Subchronic feeding, allergenicity, and genotoxicity safety evaluations of single strain bacterial protein

Tom Jonaitis, Elizabeth A. Lewis, Nicky Lourens, Angelique Groot, Richard E. Goodman, Daniel Mitchell, Alon Karpol, Bryan Tracy

Research output: Contribution to journalArticlepeer-review

5 Scopus citations


Microbial proteins are potentially important alternatives to animal protein. A safety assessment was conducted on a Clostridium protein which can serve as a high-quality protein source in human food. A battery of toxicity studies was conducted comprising a 14-day dose-range finding dietary study in rats, 90-day dietary study in rats and in vitro genotoxicity studies. The allergenic potential was investigated by bioinformatics analysis. In the 90-day feeding study, rats were fed diets containing 0, 5.0, 7.5, and 10% Clostridium protein. The Clostridium protein-containing diets were well-tolerated and no adverse effects on the health or growth were observed. Significant reductions in neutrophil counts were observed in all female rats compared to controls, which were slightly outside of reference ranges. These effects were not deemed to be adverse due to the absence of comparable findings in male rats and high physiological variability of measured values within groups. A No-Observed-Adverse-Effect-Level (NOAEL) of at least 10% Clostridium protein, the highest dose tested and corresponding to 5,558 and 6,671 mg/kg body weight/day for male and female rats, respectively, was established. No evidence of genotoxicity was observed and the allergenic potential was low. These results support the use of Clostridium protein as a food ingredient.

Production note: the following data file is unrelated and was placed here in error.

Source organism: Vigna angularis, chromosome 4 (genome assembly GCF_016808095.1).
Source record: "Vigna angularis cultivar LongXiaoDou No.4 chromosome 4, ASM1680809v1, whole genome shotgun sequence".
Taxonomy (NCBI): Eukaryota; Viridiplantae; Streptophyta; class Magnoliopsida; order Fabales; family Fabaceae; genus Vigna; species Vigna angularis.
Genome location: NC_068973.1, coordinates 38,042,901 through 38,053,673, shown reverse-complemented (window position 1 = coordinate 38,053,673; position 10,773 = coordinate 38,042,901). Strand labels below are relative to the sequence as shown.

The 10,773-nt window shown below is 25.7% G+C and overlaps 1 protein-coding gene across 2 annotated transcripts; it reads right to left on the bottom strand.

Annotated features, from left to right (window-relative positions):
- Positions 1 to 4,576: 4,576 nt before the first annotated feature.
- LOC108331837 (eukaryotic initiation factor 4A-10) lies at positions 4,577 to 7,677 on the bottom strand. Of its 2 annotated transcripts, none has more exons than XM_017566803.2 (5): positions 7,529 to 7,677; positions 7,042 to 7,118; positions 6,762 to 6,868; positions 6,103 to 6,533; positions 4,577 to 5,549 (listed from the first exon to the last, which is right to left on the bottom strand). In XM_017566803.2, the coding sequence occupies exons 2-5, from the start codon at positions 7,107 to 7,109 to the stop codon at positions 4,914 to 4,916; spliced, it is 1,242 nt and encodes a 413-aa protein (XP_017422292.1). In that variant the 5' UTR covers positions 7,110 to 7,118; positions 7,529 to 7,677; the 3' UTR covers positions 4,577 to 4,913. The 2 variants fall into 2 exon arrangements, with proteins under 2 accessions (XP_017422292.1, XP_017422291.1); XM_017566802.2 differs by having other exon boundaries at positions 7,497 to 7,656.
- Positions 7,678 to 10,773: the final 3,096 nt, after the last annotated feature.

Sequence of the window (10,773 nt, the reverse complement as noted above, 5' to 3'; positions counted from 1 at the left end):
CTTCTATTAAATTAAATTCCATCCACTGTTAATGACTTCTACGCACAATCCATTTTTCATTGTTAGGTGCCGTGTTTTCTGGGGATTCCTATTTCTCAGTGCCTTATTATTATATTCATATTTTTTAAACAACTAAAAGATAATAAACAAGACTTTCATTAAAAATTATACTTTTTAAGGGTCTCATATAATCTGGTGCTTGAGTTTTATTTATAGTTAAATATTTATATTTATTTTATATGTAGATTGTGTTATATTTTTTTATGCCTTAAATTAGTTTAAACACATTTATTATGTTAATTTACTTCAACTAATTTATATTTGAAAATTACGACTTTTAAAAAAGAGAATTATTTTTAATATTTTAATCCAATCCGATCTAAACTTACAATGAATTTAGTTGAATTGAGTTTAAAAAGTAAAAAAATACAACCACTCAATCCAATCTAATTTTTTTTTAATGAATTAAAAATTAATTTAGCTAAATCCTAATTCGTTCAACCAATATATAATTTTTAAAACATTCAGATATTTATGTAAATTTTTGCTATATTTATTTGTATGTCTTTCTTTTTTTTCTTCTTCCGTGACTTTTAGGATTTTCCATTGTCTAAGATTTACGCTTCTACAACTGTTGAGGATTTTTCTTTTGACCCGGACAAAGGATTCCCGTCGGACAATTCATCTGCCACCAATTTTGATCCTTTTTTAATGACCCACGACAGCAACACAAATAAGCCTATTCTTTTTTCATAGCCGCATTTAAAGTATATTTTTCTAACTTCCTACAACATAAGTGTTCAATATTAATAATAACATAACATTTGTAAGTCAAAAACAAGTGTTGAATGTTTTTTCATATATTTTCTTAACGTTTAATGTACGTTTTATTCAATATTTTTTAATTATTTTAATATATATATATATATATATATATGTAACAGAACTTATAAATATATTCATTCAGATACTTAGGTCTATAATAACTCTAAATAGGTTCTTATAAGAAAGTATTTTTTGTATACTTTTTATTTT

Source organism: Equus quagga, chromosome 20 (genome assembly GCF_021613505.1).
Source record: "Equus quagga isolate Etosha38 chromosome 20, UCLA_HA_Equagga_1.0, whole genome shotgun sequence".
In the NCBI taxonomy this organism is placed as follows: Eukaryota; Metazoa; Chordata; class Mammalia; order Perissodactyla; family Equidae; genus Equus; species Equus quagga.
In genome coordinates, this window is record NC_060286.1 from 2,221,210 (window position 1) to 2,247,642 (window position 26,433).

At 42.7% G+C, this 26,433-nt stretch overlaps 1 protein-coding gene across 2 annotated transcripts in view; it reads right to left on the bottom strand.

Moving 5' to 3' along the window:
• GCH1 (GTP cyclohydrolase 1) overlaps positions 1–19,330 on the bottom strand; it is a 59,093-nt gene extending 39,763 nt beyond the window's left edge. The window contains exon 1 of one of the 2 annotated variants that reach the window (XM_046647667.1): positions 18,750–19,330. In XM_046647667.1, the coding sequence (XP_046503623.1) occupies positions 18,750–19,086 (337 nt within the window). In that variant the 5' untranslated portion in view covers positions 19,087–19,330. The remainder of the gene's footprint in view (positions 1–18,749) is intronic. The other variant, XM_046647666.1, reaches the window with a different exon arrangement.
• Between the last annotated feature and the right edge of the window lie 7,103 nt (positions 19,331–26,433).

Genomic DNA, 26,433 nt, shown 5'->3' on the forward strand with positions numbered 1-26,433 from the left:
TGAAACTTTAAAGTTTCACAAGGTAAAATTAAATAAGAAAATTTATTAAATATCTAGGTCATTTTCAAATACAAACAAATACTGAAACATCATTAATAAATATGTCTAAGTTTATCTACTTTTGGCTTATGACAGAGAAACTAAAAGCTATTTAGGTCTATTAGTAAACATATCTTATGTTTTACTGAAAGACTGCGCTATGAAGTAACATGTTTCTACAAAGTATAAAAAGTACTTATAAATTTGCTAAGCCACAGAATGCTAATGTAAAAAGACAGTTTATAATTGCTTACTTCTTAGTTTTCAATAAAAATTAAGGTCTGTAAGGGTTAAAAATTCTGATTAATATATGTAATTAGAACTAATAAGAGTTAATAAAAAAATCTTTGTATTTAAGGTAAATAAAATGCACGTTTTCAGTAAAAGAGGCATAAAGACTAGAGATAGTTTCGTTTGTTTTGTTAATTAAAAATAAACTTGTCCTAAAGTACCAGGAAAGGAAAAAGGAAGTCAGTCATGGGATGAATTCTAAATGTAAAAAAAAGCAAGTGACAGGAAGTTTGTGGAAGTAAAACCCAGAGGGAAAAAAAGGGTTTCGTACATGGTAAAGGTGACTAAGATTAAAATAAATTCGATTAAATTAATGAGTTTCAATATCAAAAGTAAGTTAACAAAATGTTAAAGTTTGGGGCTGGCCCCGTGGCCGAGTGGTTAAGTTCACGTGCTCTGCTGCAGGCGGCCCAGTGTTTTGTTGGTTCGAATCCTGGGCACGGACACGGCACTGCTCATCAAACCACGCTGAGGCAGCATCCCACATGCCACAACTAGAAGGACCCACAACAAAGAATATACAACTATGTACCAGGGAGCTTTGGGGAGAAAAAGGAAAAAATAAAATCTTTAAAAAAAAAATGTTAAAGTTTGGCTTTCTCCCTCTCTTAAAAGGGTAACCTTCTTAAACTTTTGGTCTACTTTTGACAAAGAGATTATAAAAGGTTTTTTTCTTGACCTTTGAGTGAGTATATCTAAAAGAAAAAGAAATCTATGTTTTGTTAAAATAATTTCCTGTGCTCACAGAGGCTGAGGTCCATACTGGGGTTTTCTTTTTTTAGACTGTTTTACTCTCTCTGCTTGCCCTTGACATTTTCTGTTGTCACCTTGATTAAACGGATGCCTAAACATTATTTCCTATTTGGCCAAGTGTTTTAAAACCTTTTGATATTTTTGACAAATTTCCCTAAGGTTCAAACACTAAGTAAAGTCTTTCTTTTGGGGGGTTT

Original languageEnglish (US)
Article number112878
JournalFood and Chemical Toxicology
StatePublished - Apr 2022


  • Bacterial protein
  • Clostridium
  • Safety

ASJC Scopus subject areas

  • Food Science
  • Toxicology


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